3 Fitness Truths
working out as an equestrian
Growing up as an equestrian, there’s only been one goal; to be an effective rider with a good position. Other sports I played became easy second to riding and being an equestrian is the motivation to be fit. To feel what a really good ride is and to be able to fly over fences or canter out on trail is all the incentive a rider needs to workout.
You either perform well on your horse or you need to listen to your trainer to help figure out how to ride better. It’s the job of a horseback rider to fix what’s happening with the animal you’re riding.
As an equestrian, you are responsible for your own self carriage every stride. This takes physical coordination, stamina, balance and core strength. The truth is, to be the best rider on a horse, you’ll need to workout to help develop your self carriage.
Riding doesn’t count as your workout. After a while, the body adapts to the riding lifestyle and activity. If you don’t do the exercises then there will be no increase of muscular endurance. No matter where you are, you must find some space to practice some exercises. The body needs conditioning other than the wear and tear that happens when you ride.
It’s not impossible to be a great rider with no other training but for the average person, our bodies need physical help. This sport is competitive yes, but the animals are becoming more athletic and self carriage is easier when you have the abilities to ride a dynamic horse.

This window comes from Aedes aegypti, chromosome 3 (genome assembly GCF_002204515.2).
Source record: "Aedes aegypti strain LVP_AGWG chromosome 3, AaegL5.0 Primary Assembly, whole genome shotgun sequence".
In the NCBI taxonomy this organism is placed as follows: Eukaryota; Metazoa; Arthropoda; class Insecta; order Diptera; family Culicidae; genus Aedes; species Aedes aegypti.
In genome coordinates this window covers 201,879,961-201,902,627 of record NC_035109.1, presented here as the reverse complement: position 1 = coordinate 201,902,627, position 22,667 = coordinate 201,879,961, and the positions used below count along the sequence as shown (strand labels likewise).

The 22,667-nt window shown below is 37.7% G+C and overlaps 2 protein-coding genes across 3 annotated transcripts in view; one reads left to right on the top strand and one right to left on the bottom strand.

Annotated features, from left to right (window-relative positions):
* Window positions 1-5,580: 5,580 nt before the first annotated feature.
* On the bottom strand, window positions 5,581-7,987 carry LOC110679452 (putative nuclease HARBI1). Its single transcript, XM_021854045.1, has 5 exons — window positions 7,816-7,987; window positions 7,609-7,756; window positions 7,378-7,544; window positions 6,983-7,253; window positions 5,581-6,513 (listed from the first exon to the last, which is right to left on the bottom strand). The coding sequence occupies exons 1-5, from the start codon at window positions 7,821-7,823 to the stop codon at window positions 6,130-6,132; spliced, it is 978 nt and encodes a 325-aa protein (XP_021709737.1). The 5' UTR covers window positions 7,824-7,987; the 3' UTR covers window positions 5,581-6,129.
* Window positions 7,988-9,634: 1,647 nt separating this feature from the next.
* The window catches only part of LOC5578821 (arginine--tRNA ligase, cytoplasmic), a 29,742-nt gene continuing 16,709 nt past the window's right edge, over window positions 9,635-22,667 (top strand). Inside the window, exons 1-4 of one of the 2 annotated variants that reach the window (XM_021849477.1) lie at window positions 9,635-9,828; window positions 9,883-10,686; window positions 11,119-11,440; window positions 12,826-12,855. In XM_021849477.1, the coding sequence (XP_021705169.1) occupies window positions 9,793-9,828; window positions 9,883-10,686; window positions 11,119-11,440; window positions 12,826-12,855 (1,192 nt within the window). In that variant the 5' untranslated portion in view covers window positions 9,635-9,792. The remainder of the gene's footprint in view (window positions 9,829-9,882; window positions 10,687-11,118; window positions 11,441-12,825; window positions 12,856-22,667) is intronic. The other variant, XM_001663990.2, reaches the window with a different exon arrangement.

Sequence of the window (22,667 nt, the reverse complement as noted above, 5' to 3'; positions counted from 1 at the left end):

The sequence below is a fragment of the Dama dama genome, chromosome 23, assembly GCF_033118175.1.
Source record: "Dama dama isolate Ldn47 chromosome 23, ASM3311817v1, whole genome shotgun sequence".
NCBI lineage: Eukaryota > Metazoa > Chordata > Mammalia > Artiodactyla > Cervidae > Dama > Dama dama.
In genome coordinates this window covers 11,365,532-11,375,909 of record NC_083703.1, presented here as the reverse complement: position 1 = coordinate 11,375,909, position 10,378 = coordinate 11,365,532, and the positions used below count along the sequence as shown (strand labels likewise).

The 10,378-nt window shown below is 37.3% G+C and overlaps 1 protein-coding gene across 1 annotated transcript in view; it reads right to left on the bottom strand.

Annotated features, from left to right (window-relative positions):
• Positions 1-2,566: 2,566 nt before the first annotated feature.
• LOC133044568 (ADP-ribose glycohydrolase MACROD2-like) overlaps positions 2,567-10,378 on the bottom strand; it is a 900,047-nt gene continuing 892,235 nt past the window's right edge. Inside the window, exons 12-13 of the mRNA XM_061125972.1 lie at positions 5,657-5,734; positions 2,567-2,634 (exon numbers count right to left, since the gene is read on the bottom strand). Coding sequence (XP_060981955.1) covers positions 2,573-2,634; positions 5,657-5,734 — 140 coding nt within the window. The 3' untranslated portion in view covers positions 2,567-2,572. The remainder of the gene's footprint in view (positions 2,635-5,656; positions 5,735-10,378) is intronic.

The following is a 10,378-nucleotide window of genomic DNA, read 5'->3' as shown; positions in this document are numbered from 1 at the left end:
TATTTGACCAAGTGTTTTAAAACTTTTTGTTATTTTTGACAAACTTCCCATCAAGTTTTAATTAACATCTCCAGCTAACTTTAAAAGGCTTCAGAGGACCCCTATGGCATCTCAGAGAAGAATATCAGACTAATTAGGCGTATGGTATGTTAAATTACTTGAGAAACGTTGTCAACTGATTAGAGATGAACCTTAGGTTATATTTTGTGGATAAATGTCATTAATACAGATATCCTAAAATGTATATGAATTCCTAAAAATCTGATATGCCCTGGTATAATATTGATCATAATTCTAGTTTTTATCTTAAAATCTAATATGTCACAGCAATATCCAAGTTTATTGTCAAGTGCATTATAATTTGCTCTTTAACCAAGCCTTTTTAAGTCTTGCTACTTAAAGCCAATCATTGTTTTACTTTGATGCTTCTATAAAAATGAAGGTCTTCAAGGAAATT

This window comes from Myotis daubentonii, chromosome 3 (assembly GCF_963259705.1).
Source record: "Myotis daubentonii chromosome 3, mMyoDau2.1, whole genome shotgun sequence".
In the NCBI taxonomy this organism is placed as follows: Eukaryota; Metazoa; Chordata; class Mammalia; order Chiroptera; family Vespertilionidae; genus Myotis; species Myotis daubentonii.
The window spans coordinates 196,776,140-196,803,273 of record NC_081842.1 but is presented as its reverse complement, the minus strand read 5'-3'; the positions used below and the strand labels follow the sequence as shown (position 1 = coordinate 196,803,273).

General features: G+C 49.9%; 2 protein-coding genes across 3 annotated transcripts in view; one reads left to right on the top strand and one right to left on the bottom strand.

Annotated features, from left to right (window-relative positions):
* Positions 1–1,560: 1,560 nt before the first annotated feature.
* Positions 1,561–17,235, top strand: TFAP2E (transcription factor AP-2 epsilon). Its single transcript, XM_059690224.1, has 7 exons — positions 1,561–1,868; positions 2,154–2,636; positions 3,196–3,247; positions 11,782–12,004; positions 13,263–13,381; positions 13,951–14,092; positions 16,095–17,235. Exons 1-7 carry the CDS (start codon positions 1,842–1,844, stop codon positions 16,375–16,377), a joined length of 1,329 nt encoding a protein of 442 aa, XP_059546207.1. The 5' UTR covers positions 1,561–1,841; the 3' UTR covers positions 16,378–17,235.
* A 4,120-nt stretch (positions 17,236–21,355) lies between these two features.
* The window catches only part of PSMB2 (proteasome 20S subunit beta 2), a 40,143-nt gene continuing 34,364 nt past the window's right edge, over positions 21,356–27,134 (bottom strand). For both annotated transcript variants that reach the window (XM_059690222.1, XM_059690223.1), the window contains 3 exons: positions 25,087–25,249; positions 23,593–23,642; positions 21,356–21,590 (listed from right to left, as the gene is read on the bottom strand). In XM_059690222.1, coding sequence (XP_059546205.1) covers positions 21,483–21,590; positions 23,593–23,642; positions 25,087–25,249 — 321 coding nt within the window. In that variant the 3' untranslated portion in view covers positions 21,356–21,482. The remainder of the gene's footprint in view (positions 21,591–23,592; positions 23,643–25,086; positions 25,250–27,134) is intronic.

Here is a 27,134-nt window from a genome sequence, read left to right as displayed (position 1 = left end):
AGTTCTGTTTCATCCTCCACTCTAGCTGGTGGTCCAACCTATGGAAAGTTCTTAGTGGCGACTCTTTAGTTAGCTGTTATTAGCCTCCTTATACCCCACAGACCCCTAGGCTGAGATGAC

Your physical conditioning depends on what you kind of riding you want to do. Not all riders have to workout 5 times a week, but doing a handful of exercises 2-3 days can help lengthen and strength a riders stability. The truth is that you can just ride horses or you can ride horses while trying to increase your athletic ability; the choice is all up to each individual.
Not all activity is beneficial. Those who think that any exercise is good exercise, don’t understand what the body goes through on a daily basis riding horses.
For the average person who doesn’t ride horses on a weekly basis, any activity is good activity but horseback riders are structurally different. If you allow the weaker muscles to get stressed from riding and working out, you can cause injuries for yourself.
Equestrians tighter muscles are different from a runners, bicyclist, rower, swimmer and pretty much any other sport. We have a horse to sit on and stay on while they move. And they are animals so we don’t always know how they will move. For our bodies to stay on and anticipate the horses movement, our muscles stabilize the body. These stabilizer muscles get tight and if equestrians push themselves incorrectly through exercise, those tight muscles start to have major problems.
The last truth for training equestrians is that you have to condition your body for your own riding, nothing else. Every horseback rider should be their own personal trainer, you need to learn which exercises are right for you. Riding horses is a high impact sport and working out should only increase performance!